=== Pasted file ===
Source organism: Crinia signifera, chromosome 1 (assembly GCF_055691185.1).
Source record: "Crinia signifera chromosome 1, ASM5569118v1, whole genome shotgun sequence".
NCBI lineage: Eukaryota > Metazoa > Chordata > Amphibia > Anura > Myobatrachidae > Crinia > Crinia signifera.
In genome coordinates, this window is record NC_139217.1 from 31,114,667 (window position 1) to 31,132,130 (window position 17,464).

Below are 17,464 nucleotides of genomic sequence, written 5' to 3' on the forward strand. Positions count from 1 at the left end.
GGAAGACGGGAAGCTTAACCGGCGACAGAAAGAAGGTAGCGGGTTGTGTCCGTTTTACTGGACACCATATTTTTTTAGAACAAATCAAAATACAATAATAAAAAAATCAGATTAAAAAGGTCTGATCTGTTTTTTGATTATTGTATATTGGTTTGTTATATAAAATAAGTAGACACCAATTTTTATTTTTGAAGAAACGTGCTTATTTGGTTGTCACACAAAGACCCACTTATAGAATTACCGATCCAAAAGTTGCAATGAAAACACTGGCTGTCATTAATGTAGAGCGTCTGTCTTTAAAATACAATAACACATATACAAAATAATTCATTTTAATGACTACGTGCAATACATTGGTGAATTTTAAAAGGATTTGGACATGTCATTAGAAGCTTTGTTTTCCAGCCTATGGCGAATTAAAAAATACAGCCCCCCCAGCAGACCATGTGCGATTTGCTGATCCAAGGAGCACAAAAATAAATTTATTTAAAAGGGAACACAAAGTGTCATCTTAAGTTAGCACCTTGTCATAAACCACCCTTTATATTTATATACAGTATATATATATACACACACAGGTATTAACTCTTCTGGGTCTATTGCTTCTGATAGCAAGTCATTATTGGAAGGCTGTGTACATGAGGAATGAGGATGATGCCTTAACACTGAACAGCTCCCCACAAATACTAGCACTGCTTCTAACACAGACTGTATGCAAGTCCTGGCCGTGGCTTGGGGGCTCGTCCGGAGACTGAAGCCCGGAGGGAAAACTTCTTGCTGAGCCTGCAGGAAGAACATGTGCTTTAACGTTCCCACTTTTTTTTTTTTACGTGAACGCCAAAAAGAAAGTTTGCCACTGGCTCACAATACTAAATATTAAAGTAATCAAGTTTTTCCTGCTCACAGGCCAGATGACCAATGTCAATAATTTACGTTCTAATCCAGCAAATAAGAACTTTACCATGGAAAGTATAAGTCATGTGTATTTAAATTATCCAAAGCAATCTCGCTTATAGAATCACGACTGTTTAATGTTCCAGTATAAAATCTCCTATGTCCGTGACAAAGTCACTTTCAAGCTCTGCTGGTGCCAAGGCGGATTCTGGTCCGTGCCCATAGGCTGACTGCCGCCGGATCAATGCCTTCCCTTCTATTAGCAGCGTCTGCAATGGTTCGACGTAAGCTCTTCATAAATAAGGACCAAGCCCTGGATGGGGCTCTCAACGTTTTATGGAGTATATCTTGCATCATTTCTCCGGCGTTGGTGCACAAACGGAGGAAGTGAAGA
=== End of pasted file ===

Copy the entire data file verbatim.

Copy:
Source organism: Crinia signifera, chromosome 1 (assembly GCF_055691185.1).
Source record: "Crinia signifera chromosome 1, ASM5569118v1, whole genome shotgun sequence".
NCBI lineage: Eukaryota > Metazoa > Chordata > Amphibia > Anura > Myobatrachidae > Crinia > Crinia signifera.
In genome coordinates, this window is record NC_139217.1 from 31,114,667 (window position 1) to 31,132,130 (window position 17,464).

Below are 17,464 nucleotides of genomic sequence, written 5' to 3' on the forward strand. Positions count from 1 at the left end.
GGAAGACGGGAAGCTTAACCGGCGACAGAAAGAAGGTAGCGGGTTGTGTCCGTTTTACTGGACACCATATTTTTTTAGAACAAATCAAAATACAATAATAAAAAAATCAGATTAAAAAGGTCTGATCTGTTTTTTGATTATTGTATATTGGTTTGTTATATAAAATAAGTAGACACCAATTTTTATTTTTGAAGAAACGTGCTTATTTGGTTGTCACACAAAGACCCACTTATAGAATTACCGATCCAAAAGTTGCAATGAAAACACTGGCTGTCATTAATGTAGAGCGTCTGTCTTTAAAATACAATAACACATATACAAAATAATTCATTTTAATGACTACGTGCAATACATTGGTGAATTTTAAAAGGATTTGGACATGTCATTAGAAGCTTTGTTTTCCAGCCTATGGCGAATTAAAAAATACAGCCCCCCCAGCAGACCATGTGCGATTTGCTGATCCAAGGAGCACAAAAATAAATTTATTTAAAAGGGAACACAAAGTGTCATCTTAAGTTAGCACCTTGTCATAAACCACCCTTTATATTTATATACAGTATATATATATACACACACAGGTATTAACTCTTCTGGGTCTATTGCTTCTGATAGCAAGTCATTATTGGAAGGCTGTGTACATGAGGAATGAGGATGATGCCTTAACACTGAACAGCTCCCCACAAATACTAGCACTGCTTCTAACACAGACTGTATGCAAGTCCTGGCCGTGGCTTGGGGGCTCGTCCGGAGACTGAAGCCCGGAGGGAAAACTTCTTGCTGAGCCTGCAGGAAGAACATGTGCTTTAACGTTCCCACTTTTTTTTTTTTACGTGAACGCCAAAAAGAAAGTTTGCCACTGGCTCACAATACTAAATATTAAAGTAATCAAGTTTTTCCTGCTCACAGGCCAGATGACCAATGTCAATAATTTACGTTCTAATCCAGCAAATAAGAACTTTACCATGGAAAGTATAAGTCATGTGTATTTAAATTATCCAAAGCAATCTCGCTTATAGAATCACGACTGTTTAATGTTCCAGTATAAAATCTCCTATGTCCGTGACAAAGTCACTTTCAAGCTCTGCTGGTGCCAAGGCGGATTCTGGTCCGTGCCCATAGGCTGACTGCCGCCGGATCAATGCCTTCCCTTCTATTAGCAGCGTCTGCAATGGTTCGACGTAAGCTCTTCATAAATAAGGACCAAGCCCTGGATGGGGCTCTCAACGTTTTATGGAGTATATCTTGCATCATTTCTCCGGCGTTGGTGCACAAACGGAGGAAGTGAAGA